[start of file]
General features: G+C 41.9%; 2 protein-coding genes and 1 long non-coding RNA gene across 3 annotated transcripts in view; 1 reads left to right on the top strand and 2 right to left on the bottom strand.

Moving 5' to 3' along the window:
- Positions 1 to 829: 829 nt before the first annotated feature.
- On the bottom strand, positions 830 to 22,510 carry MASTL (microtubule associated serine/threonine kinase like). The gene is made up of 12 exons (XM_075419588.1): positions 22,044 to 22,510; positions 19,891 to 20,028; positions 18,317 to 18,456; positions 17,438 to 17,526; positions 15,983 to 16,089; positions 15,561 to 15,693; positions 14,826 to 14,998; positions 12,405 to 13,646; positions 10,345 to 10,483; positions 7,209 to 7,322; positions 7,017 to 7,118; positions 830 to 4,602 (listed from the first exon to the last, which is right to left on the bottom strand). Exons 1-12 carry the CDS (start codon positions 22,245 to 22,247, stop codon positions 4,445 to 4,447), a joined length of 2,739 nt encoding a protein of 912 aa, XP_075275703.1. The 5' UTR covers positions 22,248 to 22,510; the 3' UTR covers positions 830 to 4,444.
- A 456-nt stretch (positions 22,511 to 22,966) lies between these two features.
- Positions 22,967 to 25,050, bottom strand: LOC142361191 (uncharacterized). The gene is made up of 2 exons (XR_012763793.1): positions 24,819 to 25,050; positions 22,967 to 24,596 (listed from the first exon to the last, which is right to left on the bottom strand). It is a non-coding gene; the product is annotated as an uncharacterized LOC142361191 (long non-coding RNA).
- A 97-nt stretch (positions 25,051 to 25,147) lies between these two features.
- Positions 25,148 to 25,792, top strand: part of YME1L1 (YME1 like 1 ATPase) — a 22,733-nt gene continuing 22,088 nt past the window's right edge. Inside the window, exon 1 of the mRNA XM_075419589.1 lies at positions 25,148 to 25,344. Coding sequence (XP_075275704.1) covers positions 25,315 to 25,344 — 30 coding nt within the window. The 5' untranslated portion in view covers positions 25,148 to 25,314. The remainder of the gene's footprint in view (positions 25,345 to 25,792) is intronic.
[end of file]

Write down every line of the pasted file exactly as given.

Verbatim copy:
General features: G+C 41.9%; 2 protein-coding genes and 1 long non-coding RNA gene across 3 annotated transcripts in view; 1 reads left to right on the top strand and 2 right to left on the bottom strand.

Moving 5' to 3' along the window:
- Positions 1 to 829: 829 nt before the first annotated feature.
- On the bottom strand, positions 830 to 22,510 carry MASTL (microtubule associated serine/threonine kinase like). The gene is made up of 12 exons (XM_075419588.1): positions 22,044 to 22,510; positions 19,891 to 20,028; positions 18,317 to 18,456; positions 17,438 to 17,526; positions 15,983 to 16,089; positions 15,561 to 15,693; positions 14,826 to 14,998; positions 12,405 to 13,646; positions 10,345 to 10,483; positions 7,209 to 7,322; positions 7,017 to 7,118; positions 830 to 4,602 (listed from the first exon to the last, which is right to left on the bottom strand). Exons 1-12 carry the CDS (start codon positions 22,245 to 22,247, stop codon positions 4,445 to 4,447), a joined length of 2,739 nt encoding a protein of 912 aa, XP_075275703.1. The 5' UTR covers positions 22,248 to 22,510; the 3' UTR covers positions 830 to 4,444.
- A 456-nt stretch (positions 22,511 to 22,966) lies between these two features.
- Positions 22,967 to 25,050, bottom strand: LOC142361191 (uncharacterized). The gene is made up of 2 exons (XR_012763793.1): positions 24,819 to 25,050; positions 22,967 to 24,596 (listed from the first exon to the last, which is right to left on the bottom strand). It is a non-coding gene; the product is annotated as an uncharacterized LOC142361191 (long non-coding RNA).
- A 97-nt stretch (positions 25,051 to 25,147) lies between these two features.
- Positions 25,148 to 25,792, top strand: part of YME1L1 (YME1 like 1 ATPase) — a 22,733-nt gene continuing 22,088 nt past the window's right edge. Inside the window, exon 1 of the mRNA XM_075419589.1 lies at positions 25,148 to 25,344. Coding sequence (XP_075275704.1) covers positions 25,315 to 25,344 — 30 coding nt within the window. The 5' untranslated portion in view covers positions 25,148 to 25,314. The remainder of the gene's footprint in view (positions 25,345 to 25,792) is intronic.